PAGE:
Friday, 29 January 2016


My review of Harnessed is up. I covered the book when it came out in 2011, expressing my approval of the symbiology in it and Mark's use of the M word. However, I only just got around to reading the book. At the end of my review I express my approval of the core idea in the book, "harnessing".

Harnessing as a process similar to domestication. You can sometimes harness a wild animal and put it to use without domesticating it. Harnessing is often a prelude to domestication. As an example of the process, Mark claims that dogs have been domesticated, while cats have been harnessed. I see more harnessed dogs than harnessed cats, but Mark observes that saucers of milk count as a type of harness - in the sense in which he is using the term..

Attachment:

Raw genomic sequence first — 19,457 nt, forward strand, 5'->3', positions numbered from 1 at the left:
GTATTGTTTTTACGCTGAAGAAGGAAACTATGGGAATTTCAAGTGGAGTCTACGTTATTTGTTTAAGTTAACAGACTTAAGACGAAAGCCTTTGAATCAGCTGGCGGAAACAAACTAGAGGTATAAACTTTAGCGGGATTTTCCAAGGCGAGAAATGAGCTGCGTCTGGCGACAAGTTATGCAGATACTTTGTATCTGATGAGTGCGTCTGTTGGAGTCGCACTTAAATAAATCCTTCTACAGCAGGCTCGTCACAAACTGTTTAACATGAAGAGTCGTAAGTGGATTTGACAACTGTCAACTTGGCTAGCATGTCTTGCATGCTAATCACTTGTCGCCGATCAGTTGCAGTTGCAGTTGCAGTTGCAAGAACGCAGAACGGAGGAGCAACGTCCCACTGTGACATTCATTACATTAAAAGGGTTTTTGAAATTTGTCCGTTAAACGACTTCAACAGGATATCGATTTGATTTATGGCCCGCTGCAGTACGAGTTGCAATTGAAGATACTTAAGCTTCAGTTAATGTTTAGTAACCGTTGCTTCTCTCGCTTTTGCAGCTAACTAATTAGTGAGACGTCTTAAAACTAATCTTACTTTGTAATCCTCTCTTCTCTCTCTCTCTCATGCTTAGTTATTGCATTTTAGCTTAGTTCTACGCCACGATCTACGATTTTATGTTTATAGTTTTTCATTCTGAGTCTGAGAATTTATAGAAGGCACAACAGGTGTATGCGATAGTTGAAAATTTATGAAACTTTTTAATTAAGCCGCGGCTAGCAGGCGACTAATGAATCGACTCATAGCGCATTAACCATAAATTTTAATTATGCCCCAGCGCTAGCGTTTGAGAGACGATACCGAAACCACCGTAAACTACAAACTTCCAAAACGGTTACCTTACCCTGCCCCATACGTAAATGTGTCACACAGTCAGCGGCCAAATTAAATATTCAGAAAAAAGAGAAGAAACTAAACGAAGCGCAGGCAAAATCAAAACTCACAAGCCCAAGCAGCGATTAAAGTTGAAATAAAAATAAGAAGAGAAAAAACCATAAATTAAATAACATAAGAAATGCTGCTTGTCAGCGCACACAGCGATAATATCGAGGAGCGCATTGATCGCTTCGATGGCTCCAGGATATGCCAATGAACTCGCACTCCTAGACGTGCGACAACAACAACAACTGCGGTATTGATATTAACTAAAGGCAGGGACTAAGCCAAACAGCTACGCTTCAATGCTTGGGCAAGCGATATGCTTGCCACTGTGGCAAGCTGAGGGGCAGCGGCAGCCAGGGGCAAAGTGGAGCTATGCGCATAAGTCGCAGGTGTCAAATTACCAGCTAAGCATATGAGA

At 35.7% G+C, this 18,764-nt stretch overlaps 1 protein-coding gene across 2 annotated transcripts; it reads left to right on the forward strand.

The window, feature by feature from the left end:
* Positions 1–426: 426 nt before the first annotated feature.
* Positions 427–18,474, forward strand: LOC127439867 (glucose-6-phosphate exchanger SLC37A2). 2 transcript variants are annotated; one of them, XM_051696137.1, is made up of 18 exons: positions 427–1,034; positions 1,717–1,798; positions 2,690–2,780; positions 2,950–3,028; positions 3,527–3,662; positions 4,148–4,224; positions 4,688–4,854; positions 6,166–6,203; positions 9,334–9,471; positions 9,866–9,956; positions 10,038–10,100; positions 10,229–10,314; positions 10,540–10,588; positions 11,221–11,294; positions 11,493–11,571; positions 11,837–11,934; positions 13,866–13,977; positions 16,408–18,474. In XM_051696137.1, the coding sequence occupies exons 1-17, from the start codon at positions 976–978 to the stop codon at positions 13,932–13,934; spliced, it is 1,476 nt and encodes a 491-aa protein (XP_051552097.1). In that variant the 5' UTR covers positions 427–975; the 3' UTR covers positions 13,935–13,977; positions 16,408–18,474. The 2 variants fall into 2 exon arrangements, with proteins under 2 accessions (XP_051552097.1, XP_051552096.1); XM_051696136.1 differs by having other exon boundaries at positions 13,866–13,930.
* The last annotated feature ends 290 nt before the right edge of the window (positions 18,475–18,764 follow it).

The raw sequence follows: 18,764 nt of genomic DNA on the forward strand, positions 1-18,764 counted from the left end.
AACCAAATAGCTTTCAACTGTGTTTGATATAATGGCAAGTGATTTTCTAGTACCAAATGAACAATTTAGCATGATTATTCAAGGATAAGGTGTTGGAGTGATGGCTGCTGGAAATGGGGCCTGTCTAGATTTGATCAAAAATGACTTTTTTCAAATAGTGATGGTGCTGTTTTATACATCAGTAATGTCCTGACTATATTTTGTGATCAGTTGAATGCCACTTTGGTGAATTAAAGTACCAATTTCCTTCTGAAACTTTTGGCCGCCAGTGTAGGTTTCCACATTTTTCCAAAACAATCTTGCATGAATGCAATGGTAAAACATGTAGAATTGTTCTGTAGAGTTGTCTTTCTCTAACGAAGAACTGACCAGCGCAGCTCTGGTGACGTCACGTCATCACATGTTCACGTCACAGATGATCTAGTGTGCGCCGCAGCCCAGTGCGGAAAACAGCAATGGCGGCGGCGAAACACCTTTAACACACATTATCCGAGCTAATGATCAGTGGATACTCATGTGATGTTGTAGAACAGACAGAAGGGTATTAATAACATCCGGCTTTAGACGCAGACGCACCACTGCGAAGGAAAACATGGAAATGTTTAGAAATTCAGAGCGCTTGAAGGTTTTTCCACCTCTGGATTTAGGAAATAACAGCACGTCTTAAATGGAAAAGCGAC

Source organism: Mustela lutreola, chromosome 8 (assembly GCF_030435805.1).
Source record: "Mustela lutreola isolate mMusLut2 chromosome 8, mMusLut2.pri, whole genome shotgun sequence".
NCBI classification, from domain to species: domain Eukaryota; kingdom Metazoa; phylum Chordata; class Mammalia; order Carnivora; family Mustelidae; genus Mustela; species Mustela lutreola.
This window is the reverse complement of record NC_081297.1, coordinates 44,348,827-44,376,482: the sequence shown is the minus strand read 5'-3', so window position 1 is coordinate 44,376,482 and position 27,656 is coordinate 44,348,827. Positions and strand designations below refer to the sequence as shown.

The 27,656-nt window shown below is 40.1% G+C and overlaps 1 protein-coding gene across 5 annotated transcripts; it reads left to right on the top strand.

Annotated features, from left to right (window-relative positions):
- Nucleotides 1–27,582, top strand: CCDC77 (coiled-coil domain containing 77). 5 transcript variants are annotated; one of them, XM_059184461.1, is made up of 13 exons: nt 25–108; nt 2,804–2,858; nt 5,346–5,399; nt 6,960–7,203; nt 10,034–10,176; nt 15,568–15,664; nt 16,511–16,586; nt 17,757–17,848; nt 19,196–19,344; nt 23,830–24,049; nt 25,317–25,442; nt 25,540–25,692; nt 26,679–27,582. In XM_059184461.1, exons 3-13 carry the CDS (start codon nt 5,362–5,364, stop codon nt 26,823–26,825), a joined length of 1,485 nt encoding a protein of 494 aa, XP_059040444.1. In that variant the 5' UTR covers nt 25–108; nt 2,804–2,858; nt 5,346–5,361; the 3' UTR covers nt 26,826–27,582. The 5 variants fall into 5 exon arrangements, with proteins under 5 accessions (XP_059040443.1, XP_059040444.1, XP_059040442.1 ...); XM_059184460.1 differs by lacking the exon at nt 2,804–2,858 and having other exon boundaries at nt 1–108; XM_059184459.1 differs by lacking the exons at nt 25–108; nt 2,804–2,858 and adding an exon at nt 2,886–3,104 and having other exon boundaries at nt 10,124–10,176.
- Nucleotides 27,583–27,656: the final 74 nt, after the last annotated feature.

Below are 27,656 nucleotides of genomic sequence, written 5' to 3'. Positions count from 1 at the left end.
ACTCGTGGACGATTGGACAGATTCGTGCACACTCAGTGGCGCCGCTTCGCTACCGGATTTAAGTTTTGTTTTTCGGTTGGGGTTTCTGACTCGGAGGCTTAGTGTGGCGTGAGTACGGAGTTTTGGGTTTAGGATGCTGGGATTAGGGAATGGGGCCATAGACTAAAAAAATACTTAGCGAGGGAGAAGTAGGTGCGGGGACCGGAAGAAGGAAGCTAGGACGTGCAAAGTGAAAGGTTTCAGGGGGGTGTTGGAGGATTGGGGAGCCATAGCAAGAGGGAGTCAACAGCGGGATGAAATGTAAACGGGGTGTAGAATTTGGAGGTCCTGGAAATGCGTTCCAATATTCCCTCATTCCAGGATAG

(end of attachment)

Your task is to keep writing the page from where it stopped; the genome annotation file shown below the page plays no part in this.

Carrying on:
Mark applies the concept of harnessing to cultural evolution - claiming that humans have mostly been harnessed rather than domesticated. Many say that humans have been domesticated by cultural institutions. However, Mark is probably right that these are often cases of harnessing - rather than domestication.

I think that "harnessing" is useful terminology. It is also an important idea for students of cultural evolution. Humans are harnessed in many cases, just as Mark claims. Kudos to Mark for figuring this issue out and sharing his conclusions.

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